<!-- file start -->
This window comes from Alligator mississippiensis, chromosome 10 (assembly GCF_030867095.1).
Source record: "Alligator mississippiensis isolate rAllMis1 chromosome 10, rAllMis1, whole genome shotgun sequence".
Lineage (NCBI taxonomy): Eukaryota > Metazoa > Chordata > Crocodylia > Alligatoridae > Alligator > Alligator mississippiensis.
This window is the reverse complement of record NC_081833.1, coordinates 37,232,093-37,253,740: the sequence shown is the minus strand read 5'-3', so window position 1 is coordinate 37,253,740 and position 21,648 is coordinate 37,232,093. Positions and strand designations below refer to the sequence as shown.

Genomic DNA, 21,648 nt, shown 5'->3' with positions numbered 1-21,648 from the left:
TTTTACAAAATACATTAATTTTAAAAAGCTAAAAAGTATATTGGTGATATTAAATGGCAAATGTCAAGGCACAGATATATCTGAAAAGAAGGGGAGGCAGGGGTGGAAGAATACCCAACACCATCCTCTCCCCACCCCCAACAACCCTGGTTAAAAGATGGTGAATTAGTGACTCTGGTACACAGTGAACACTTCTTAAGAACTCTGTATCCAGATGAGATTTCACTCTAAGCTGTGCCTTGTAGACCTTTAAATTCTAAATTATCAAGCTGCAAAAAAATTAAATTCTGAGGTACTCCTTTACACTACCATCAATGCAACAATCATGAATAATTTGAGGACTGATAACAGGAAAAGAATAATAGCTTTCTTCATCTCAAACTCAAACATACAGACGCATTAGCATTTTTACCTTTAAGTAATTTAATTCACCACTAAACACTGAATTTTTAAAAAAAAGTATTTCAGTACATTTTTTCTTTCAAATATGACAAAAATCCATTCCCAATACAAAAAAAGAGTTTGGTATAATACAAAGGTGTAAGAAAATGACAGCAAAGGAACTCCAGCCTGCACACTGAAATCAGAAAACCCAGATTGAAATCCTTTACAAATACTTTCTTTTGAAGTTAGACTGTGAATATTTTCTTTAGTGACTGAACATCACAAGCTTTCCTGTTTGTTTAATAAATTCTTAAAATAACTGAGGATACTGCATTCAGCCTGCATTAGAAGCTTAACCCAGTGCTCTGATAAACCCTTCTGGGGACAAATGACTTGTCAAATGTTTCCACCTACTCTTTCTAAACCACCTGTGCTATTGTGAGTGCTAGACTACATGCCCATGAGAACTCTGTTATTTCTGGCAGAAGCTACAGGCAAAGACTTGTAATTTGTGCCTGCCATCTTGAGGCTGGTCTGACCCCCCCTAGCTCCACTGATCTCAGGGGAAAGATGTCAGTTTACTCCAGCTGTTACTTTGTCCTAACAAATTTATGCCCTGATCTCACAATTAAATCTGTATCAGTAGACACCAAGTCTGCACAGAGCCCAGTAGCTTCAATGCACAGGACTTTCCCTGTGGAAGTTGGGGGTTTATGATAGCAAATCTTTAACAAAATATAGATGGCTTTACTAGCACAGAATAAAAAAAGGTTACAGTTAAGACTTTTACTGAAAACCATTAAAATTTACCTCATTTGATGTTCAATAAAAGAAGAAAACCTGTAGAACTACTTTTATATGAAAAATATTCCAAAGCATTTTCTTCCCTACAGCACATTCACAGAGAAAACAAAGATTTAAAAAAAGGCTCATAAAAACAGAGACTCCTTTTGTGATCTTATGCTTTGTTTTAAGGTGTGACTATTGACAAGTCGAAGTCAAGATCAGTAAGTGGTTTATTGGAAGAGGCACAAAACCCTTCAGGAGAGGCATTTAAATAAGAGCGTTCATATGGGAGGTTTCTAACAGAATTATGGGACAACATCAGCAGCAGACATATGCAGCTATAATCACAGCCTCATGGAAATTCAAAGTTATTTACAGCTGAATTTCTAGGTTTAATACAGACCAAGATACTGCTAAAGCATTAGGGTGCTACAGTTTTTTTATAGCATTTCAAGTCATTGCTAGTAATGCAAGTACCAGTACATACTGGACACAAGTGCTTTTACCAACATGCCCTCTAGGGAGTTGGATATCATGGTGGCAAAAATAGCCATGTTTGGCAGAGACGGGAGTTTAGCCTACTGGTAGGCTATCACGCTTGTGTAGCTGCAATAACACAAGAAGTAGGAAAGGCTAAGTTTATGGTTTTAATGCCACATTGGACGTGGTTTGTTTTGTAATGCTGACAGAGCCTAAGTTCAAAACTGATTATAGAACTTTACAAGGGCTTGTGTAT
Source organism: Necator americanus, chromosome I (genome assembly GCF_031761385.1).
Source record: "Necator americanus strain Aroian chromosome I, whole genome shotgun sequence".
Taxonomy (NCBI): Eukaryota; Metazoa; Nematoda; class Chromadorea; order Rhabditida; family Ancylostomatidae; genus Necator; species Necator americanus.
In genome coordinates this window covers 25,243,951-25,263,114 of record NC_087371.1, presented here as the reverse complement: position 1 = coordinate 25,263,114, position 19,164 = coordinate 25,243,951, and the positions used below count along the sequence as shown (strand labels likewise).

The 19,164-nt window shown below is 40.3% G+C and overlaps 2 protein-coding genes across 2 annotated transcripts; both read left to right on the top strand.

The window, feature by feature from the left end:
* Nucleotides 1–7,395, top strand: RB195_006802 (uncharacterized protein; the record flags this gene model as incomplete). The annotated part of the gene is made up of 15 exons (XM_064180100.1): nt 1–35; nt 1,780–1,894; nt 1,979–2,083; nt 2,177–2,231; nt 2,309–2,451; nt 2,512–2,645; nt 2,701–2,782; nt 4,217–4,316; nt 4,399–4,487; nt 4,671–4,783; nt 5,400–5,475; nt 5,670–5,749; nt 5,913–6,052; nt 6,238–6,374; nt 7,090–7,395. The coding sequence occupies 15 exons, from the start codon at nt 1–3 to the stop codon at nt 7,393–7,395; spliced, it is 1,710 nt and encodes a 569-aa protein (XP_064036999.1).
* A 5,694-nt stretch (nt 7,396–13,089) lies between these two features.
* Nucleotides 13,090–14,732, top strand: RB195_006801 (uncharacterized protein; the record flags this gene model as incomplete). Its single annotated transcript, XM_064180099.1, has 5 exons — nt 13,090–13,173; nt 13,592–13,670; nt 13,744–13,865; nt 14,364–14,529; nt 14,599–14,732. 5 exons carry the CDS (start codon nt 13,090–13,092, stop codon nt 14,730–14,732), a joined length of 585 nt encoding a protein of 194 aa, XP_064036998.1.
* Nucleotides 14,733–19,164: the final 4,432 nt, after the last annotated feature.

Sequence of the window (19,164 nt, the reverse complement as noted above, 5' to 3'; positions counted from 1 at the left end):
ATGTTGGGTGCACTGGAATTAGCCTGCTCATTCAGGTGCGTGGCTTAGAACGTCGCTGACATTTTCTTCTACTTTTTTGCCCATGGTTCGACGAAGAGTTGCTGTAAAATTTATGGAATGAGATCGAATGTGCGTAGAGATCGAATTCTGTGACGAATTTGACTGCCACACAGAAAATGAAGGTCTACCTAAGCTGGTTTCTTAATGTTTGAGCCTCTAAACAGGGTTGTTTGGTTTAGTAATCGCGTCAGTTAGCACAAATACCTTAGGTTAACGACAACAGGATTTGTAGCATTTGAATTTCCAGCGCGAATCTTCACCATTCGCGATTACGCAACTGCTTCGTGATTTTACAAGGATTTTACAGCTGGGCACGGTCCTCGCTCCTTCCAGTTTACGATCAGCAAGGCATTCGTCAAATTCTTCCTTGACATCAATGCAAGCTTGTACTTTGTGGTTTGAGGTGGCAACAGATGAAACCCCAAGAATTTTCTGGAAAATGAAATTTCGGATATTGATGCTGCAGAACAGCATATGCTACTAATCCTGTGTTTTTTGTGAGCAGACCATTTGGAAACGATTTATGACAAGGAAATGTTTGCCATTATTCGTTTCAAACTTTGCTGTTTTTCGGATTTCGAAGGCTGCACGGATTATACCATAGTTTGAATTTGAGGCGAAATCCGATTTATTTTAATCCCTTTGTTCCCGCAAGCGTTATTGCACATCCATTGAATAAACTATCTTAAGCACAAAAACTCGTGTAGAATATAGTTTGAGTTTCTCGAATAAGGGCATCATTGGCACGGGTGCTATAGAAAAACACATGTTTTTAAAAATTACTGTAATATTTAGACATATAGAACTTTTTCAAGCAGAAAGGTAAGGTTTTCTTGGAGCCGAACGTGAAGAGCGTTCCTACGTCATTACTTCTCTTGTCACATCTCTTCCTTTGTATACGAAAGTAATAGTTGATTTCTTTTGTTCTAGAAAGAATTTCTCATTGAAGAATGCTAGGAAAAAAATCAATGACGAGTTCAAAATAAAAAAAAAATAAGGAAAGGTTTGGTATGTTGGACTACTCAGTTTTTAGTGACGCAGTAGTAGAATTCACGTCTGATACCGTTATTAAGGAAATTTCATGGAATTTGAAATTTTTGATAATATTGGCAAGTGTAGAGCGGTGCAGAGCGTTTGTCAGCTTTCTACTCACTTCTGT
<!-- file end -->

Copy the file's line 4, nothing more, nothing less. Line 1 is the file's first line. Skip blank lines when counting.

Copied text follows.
This window is the reverse complement of record NC_081833.1, coordinates 37,232,093-37,253,740: the sequence shown is the minus strand read 5'-3', so window position 1 is coordinate 37,253,740 and position 21,648 is coordinate 37,232,093. Positions and strand designations below refer to the sequence as shown.